You're heard it many times, but I'm currently taking part in a contest on Inkshares.com in an attempt to win a publishing deal for my book. You may be surprised that mine is not the only book in the contest (there's about 325 more, to be precise). You should not be surprised that many of those other books are very, very good.
A Beast Requires by Jay Lockwood is one of those books that looks incredibly promising. It's a comic fantasy and judging by the excerpts posted so far, it looks to be right up my alley.
The book looks so good that I decided to ask the author to stop by to tell us a little more about himself and how he wrote the book.
Is there any genre you won't write? I’m a comedic mashup writer. I love smooshing together genres to create something interesting, or if that fails, amusing. I don’t think I’ll ever write a standalone genre novel. My attention span isn’t there for it, so I’m more likely to write a post-apocalyptic horror romance western than straight up sci-fi. That could change down the line, but for now I’m sticking with my comedic mashups.
Do you have any odd writing habits? I have dreadful anxiety, so I live in a world overrun with ritual. Before I sit down to write, I blast a song that embodies the tone I’m attempting to set. I close my eyes and listen, letting the characters run around my imagination and dance. While writing A Beast Requires, there was a lot of folk punk. I also utilize aromas to get myself in the right headspace. Smell is a powerful trigger, and I go through scented candles and incense like crazy.
At what point in writing a book do you have the most fun? While it is aggravating to get there, I have the most fun when I’m diving into the third draft with reckless abandon. I’m adding jokes and scenes that crack me up, loving every strange and wonderful detail before I cut them all in draft four.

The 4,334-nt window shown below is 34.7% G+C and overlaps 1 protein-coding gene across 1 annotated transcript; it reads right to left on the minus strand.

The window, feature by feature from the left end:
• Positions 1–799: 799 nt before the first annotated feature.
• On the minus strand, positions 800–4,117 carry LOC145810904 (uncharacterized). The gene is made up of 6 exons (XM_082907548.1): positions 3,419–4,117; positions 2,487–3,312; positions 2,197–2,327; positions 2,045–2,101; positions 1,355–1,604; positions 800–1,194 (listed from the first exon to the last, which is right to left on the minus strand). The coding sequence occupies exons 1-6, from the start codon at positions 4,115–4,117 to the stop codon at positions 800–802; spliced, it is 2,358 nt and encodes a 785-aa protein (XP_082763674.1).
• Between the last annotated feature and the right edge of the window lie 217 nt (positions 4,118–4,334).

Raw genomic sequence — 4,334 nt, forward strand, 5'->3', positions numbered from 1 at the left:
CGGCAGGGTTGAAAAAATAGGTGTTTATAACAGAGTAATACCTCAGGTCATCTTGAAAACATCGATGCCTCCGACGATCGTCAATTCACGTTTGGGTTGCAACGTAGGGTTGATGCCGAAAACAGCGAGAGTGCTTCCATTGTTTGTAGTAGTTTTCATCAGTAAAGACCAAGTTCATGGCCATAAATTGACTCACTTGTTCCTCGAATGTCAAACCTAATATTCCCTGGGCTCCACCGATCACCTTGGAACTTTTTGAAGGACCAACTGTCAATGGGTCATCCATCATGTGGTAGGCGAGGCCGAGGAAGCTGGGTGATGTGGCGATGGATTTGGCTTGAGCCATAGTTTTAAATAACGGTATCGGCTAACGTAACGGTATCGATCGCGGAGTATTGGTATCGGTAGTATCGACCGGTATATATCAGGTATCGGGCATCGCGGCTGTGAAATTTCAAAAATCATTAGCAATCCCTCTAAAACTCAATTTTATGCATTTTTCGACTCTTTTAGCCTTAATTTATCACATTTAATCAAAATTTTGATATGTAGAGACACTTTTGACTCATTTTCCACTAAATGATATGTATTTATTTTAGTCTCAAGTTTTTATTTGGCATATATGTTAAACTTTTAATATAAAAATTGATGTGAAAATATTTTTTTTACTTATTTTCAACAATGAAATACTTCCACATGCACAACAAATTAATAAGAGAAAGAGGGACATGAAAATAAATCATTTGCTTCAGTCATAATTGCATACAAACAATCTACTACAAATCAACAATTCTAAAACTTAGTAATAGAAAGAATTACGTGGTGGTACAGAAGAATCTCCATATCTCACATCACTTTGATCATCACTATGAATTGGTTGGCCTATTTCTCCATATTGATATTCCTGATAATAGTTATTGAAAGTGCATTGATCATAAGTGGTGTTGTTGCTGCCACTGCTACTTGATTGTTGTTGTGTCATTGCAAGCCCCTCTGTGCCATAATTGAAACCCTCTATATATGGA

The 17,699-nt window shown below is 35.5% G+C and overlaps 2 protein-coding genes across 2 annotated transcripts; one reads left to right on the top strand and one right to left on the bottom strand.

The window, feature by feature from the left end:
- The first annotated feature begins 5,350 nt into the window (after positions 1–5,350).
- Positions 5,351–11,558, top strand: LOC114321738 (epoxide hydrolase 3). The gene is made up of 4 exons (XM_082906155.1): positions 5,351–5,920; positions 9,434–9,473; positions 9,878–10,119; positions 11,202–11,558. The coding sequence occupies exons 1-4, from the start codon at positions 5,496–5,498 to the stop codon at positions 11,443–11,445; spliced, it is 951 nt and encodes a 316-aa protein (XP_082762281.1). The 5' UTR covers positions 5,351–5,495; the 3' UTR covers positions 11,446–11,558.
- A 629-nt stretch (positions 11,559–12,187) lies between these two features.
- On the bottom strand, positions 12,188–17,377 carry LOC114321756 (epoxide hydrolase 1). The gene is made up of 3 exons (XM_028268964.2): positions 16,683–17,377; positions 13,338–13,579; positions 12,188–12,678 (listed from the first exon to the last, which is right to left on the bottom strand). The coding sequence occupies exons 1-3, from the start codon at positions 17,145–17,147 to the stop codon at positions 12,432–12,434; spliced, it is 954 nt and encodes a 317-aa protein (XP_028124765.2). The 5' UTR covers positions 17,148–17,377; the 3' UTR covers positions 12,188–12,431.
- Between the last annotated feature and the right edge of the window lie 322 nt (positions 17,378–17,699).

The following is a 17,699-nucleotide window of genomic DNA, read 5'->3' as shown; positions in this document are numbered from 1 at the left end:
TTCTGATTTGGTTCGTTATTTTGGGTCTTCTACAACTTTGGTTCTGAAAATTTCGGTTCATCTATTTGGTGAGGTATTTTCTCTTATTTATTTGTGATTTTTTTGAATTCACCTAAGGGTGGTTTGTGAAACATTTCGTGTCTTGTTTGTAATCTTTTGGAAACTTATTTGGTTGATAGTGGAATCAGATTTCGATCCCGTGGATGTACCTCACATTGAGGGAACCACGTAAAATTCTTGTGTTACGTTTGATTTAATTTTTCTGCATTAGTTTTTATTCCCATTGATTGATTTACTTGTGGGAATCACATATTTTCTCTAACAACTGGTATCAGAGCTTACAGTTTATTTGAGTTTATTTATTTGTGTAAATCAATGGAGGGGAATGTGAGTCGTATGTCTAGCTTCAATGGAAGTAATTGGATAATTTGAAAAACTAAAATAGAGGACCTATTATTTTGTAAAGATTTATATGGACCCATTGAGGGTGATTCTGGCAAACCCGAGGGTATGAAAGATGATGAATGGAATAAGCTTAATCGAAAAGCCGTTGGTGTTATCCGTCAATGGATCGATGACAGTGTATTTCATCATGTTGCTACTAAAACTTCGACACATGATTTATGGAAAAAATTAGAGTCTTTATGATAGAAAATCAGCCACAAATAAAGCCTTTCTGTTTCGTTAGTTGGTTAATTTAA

Do you have conversations with your characters? Well, yea, in a roundabout sort of way. I have conversations with my characters as other characters. The majority of my dialogue is formed this way, usually while in the shower or doing dishes. There is a cadence to language, a hidden rhythm when we’re excited or screaming against the wind. It’s why some dialogue lives on well past the lifespan of the character. Also, accents are fun. And, yes, even the terrible ones.
If you could have dinner with one character from your book, who would it be? I’d invite C.C. Rilley from A Beast Requires without hesitation. He’s a deputy with the constabulary, and their resident wizard and alchemist. He’s a total nerd and specializes in forensic gastronomy. Dinner conversation would be fast moving and covering a range of topics as we each talk over each other with flailing hands and excited tones. Plus he’s cute, and there may be breakfast the following morning.
If you could have dinner with one character from someone else's book, who would it be? I’d have to say Archie Goodwin from Rex Stout’s Nero Wolfe novels. It’s all about the conversation, and he is a fellow Ohioan. He’s lived an interesting life, including working for Nero Wolfe, and loves poker and dancing. He’s bring along Fritz to cook, and having one of the top chefs in the world fix dinner is an opportunity you don’t pass up. Having Timothy Hutton as my mental image of him doesn’t hurt either. The man is dreamy. There is also the potential for breakfast.
Do you ever cast your characters with Hollywood actors? Not until I’m well into the second draft. Characters begin as a fluctuating mass of concepts and ideas that change as I progress. I keep a running tally of things they do and situational responses throughout the first draft, seeing where there personality interacts with the story. That’s when they really begin to take shape, and as they form, that’s when their mental image is cast. There is one exception involving Nathan Fillion, but isn’t he always the exception?
Describe yourself in three words: Always Be Gnoming
When conspiracies threaten to plunge Aurum into civil war, the city's only hope is Deputy Constable Albicon Pine. Unfortunately, it’s his first week on the job.
A comedy with a body count, A BEAST REQUIRES has a bit of everything: riots, royal plots, forensic gastronomy, interspecies politics, and a collection of historically significant chamberpots.
JAY LOCKWOOD battles word counts alongside D20's and dragons. He lives in Kent, Ohio, and is owned by three cats.
Inkshares campaign: https://www.inkshares.com/projects/a-beast-requires